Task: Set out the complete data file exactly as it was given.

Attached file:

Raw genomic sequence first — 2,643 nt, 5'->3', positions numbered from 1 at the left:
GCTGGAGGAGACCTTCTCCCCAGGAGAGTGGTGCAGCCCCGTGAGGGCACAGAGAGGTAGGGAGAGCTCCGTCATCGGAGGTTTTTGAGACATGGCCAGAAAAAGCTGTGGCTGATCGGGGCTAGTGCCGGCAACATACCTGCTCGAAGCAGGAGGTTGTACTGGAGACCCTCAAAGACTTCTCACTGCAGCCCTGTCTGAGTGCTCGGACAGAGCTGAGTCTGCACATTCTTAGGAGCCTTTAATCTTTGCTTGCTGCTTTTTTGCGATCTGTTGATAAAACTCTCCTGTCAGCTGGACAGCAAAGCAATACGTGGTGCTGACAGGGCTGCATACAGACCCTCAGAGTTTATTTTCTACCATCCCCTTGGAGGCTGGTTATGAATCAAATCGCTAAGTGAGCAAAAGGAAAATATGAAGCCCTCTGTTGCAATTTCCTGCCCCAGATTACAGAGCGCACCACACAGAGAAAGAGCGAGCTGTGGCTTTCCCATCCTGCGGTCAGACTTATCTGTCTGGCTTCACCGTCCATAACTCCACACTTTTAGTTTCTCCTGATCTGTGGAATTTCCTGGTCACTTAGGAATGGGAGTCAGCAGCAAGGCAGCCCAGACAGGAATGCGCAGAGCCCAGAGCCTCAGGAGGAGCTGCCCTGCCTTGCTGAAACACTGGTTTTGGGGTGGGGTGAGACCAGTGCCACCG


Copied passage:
Raw genomic sequence first — 2,643 nt, 5'->3', positions numbered from 1 at the left:
GCTGGAGGAGACCTTCTCCCCAGGAGAGTGGTGCAGCCCCGTGAGGGCACAGAGAGGTAGGGAGAGCTCCGTCATCGGAGGTTTTTGAGACATGGCCAGAAAAAGCTGTGGCTGATCGGGGCTAGTGCCGGCAACATACCTGCTCGAAGCAGGAGGTTGTACTGGAGACCCTCAAAGACTTCTCACTGCAGCCCTGTCTGAGTGCTCGGACAGAGCTGAGTCTGCACATTCTTAGGAGCCTTTAATCTTTGCTTGCTGCTTTTTTGCGATCTGTTGATAAAACTCTCCTGTCAGCTGGACAGCAAAGCAATACGTGGTGCTGACAGGGCTGCATACAGACCCTCAGAGTTTATTTTCTACCATCCCCTTGGAGGCTGGTTATGAATCAAATCGCTAAGTGAGCAAAAGGAAAATATGAAGCCCTCTGTTGCAATTTCCTGCCCCAGATTACAGAGCGCACCACACAGAGAAAGAGCGAGCTGTGGCTTTCCCATCCTGCGGTCAGACTTATCTGTCTGGCTTCACCGTCCATAACTCCACACTTTTAGTTTCTCCTGATCTGTGGAATTTCCTGGTCACTTAGGAATGGGAGTCAGCAGCAAGGCAGCCCAGACAGGAATGCGCAGAGCCCAGAGCCTCAGGAGGAGCTGCCCTGCCTTGCTGAAACACTGGTTTTGGGGTGGGGTGAGACCAGTGCCACCG